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A Direct-Write Structure Transfer Process Integrated with Polymer Molding Technologies

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The past decade has seen a surge in additive manufacturing materials, devices, and applications. Additionally, this unprecedented growth has led to a massive increase in printable ink systems for direct-write applications.  A variety of these new ink technologies have been specifically designed to advance the field of AM by creating new 3D-printed and/or flexible material systems. However, in this body of work, there has been little to no research describing methods to integrate printable inks directly into established technologies, such as conventional large-scale plastics manufacturing technologies. The proposed process chain: “direct-write” on metallic injection mold surface, injection of polymer melt, transfer of ink from mold into a plastic matrix. By integrating direct-write methods directly into molding technology, and implementing ink “transfer” material systems, the presented research will create a pathway to add mechanical, electrical, thermal, and electromagnetic functionality into free-form polymer parts. Specifically, this technology is applicable to, but not limited to, integration of direct-write methods, e.g. aerosol jetting, micro-dispensing, and screen printing, with plastic molding technologies, i.e. injection molding. In the proposed process chain, direct-write material systems undergo a “release and transfer” mechanism whereby they release from the stainless-steel mold and are integrated into polymeric parts. Experimental results demonstrate repeatable features with high fidelity, low-surface roughness, and the typical functionally of direct-write processes. In this work we describe the transfer process, and address the resulting mechanical, electrical, and electromagnetic characteristics.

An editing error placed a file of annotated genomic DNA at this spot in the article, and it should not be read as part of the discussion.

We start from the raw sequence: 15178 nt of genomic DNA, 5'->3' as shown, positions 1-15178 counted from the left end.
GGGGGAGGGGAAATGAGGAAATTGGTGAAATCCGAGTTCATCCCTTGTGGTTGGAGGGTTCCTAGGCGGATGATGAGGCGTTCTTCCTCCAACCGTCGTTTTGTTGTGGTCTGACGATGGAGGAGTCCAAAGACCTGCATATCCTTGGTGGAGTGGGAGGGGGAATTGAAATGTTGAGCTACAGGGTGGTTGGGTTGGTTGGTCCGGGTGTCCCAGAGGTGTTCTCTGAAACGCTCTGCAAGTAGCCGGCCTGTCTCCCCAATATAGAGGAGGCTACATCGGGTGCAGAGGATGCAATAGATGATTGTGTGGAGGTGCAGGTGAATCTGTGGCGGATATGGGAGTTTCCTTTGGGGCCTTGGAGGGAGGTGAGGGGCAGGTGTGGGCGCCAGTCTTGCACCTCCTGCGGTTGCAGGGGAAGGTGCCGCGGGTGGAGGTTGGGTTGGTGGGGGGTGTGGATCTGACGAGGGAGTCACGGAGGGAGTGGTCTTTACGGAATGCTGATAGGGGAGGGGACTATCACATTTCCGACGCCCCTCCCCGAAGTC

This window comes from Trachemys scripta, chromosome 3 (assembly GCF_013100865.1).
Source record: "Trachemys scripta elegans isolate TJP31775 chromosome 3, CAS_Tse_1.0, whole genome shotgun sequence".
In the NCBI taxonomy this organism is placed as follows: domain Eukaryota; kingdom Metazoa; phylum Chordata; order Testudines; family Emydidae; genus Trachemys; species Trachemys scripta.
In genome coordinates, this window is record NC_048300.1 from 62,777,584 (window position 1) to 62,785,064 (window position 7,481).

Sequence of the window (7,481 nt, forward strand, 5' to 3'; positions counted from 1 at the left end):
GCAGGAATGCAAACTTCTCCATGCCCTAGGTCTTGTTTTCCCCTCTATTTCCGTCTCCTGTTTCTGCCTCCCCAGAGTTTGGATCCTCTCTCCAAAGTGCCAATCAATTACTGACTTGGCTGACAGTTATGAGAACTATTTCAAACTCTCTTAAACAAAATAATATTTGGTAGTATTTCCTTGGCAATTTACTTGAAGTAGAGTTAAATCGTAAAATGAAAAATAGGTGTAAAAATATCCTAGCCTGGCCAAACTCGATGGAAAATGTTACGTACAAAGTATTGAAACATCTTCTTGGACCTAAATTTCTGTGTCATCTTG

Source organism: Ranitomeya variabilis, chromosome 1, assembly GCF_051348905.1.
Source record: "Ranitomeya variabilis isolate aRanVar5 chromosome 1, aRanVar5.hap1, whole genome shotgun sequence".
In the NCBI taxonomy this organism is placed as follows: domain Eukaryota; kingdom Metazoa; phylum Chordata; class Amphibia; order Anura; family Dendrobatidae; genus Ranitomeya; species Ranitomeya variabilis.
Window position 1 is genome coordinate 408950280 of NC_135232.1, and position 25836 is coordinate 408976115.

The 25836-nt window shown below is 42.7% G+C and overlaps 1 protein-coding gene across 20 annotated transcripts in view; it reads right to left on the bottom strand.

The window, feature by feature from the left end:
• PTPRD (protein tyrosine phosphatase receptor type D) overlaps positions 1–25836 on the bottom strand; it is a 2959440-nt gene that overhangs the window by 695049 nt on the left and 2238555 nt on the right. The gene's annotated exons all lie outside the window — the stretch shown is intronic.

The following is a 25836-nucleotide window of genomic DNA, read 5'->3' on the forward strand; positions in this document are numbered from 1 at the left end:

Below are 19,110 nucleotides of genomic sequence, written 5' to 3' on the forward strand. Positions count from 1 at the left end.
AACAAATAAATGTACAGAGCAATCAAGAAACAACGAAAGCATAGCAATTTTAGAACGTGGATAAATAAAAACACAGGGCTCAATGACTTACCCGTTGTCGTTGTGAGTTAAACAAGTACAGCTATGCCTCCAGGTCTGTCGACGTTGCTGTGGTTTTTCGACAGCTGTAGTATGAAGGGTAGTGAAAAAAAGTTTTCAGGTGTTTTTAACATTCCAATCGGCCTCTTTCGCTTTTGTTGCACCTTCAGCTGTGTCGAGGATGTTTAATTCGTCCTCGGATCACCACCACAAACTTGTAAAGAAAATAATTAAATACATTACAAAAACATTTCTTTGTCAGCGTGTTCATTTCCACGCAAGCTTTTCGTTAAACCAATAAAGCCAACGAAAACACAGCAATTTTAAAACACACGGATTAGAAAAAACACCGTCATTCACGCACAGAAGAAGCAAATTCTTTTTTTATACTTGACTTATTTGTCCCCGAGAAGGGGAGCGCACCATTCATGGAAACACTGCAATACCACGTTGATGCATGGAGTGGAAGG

Learning Objectives:

  • Understand the effects of the transfer-based, direct-write processes on the mechanical, electrical, and electromagnetic properties of polymer/rubber molded material systems
  • Begin the development of your own material systems which can be adopted for transfer-based processes
  • Assess the applicability of this technology to other processes and material systems